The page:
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So I've just got myself a second hand Classic, model 18161/40, and managed to pull my first shot - yay!

 

 

 

However, I've not been able to create any foam with the Rancilio steam wand and now I've run out of milk. :o The milk warms up but stays the same consistency. I was using cold semi-skimmed and probably had about half a pint in the frothing jug.

 

 

 

Anyway I'm off to get some more milk and look for another tutorial on Youtube but any pointers welcome.

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The longer you leave the tip of the steam wand on the surface of the milk, the more you will "stretch" it (aka create bubbles), once you got the amount of bubbles desired, you need to find the whirlpool (most people just tilt the jug so it goes in a circle, which isn't right). The whirlpool should spin the milk, but also swallow the bubbles in, creating glossy textured milk.

 

That should help ;)

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Posted (edited)
Thanks for your responses. Would full fat milk be better?
Slightly, but a couple of things i found that helps.

 

Small amounts of milk as mentioned by @Jollybean i think is the main one, the Gaggia doesn't have a lot of steam power and you have to get the air into the milk quickly before it gets warm. I use a little Rattlewear jug to make a cup at a time.

 

Jug and milk as cold as possible.

 

edit: forgot - need a thermometer to know when to stop.

 

Make sure you have the boiler at steam temperature before starting. A PID to get the boiler really hot helps get a little more power.

 

Flush out any condensation before starting.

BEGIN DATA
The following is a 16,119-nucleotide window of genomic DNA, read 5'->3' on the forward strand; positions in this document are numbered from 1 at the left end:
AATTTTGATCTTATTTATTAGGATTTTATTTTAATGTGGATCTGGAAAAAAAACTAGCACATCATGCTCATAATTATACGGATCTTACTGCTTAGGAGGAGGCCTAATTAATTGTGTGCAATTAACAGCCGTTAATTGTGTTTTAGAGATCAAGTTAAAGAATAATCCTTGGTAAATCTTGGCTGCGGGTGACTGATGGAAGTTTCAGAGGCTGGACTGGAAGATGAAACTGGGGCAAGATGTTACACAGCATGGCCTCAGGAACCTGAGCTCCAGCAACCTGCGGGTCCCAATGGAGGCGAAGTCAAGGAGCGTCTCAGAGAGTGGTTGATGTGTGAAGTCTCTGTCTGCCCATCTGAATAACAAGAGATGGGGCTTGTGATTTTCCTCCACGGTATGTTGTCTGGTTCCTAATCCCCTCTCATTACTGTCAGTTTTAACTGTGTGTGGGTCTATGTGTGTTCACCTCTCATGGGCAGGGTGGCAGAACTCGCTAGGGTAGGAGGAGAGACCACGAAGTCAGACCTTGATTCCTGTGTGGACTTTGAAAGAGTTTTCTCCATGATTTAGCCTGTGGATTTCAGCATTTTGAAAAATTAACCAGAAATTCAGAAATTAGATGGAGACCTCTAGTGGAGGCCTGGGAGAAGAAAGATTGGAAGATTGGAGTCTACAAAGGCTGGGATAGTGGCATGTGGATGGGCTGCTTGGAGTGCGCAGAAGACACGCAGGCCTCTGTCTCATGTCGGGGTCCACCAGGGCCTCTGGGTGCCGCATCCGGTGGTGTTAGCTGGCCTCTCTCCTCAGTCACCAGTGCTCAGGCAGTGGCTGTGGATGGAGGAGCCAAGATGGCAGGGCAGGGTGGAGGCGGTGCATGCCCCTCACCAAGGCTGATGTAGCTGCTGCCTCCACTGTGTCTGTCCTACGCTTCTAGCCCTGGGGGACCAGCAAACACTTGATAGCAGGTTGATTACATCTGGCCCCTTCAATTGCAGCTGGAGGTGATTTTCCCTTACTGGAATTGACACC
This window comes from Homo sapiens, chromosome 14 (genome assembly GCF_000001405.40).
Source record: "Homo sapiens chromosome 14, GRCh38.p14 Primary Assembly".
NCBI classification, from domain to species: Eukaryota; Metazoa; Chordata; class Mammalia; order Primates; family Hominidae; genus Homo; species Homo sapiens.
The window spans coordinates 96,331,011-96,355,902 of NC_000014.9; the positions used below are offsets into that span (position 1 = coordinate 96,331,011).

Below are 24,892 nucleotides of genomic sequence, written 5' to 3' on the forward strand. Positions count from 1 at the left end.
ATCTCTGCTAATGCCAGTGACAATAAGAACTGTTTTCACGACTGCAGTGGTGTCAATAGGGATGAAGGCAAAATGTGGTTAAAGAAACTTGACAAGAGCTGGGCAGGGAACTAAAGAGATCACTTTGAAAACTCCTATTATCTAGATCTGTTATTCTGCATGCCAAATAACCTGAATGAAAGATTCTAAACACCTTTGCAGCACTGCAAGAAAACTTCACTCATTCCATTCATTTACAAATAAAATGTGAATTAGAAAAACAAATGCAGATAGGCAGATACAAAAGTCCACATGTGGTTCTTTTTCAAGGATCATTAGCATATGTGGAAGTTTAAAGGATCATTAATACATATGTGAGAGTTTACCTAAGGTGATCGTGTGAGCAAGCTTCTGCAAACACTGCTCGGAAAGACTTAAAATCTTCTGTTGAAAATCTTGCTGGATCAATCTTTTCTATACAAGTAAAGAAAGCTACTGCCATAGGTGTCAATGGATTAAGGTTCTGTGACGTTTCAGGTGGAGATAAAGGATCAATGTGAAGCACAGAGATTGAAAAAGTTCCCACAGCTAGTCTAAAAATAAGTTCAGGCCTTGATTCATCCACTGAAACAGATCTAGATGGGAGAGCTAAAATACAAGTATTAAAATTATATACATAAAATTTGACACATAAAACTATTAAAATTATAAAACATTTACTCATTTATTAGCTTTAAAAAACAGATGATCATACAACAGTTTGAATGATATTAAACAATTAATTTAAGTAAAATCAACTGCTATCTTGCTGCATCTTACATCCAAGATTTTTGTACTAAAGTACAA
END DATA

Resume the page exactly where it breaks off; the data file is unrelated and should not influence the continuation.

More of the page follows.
Fresh milk, i have tried a few different types (organic etc) but fresh seems to be key, rather than type.

 

Practice with water and a drop of detergent, to work out where the tip and jug works for rolling the milk - watch videos. Getting the tip in exactly the right place is probably a millimetre or two either way.

 

I still can't get a lot of perfect microfoam - but enough... :good:

Edited by Agentb

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Feel like I read somewhere that someone did some experimenting and worked out that you should flick the steam switch, purge after 27 seconds and start steaming at 35 seconds... Might be worth a try to catch the steam power at the right point.

 

I have found with the classic that I need to stretch the milk a little longer at the beginning to get the right amount of foam, probably because it doesn't have the steaming power of a better machine.

 

Just take s a bit of experimenting!

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On 18/05/2019 at 16:30, jaffro said:

Feel like I read somewhere that someone did some experimenting and worked out that you should flick the steam switch, purge after 27 seconds and start steaming at 35 seconds... Might be worth a try to catch the steam power at the right point.

I have found with the classic that I need to stretch the milk a little longer at the beginning to get the right amount of foam, probably because it doesn't have the steaming power of a better machine.

Just takes a bit of experimenting!

I'm also trying to nail down a consistent timing / high steam power. 

The problem I see with the above is you could be flicking the steam switch anywhere in the boiler's temp range, so to properly control for that you need to flick it when the light comes on, which means more waiting.